Ling long, which means "elegant and fine", was published in Shanghai from 1931 to 1937 during a time of dramatic social and political change. With articles on films, furniture, fashion, marriage, and "the girl of today," it provides a rare document of the lives and aspirations of Chinese women during the Republican era (1912-1949). As scholarly interest in this period has grown over the past two decades, the use of Columbia’s print copies of this rare and fragile publication has continued to increase. In 1997, to help address growing user demand, Columbia microfilmed its Ling long holdings and, with the help of a grant from the United Board for Christian Higher Education in Asia, digitized and published the collection on the Web.
Columbia’s online version covers 244 issues spanning the journal's seven year run, with 14,881 digitized page images, 586 of which were contributed to the project in 2005 by the University of Heidelberg.
The original Ling long site was developed in 1997 by Rob Cartolano of Columbia’s Academic Information Services (now CUIT) and Amy Heinrich, Director of the Starr East Asian Library. Scanning of Columbia content was managed by the Columbia’s Preservation and Digital Conversion Division.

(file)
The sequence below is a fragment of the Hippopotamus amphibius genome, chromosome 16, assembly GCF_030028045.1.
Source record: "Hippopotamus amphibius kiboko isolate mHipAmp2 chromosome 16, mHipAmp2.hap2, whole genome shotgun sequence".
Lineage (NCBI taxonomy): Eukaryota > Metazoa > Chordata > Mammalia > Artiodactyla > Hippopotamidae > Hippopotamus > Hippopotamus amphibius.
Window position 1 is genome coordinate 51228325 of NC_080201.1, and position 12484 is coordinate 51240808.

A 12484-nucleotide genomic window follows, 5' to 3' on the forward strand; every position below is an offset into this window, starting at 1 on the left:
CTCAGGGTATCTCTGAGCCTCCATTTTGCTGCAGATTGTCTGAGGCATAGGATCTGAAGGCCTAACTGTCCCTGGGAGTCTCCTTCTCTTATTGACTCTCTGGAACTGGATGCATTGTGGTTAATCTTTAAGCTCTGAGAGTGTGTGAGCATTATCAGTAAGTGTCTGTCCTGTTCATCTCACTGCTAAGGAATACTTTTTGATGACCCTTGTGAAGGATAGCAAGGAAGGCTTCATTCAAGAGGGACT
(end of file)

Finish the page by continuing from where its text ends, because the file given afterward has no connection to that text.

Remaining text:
The Ling long site was enlarged and enhanced in 2005 by the Libraries Digital Program Division with the assistance of Columbia Digital Knowledge Ventures.
The new Web site features a digital version of the magazine’s run based on the C. V. Starr East Asian Library’s extensive Ling long print collection, one of the most complete outside China, along with significant new content recently contributed by the University of Heidelberg. The site now also includes newly-prepared essays on relevant historical and cultural issues to provide additional context for this remarkable publication.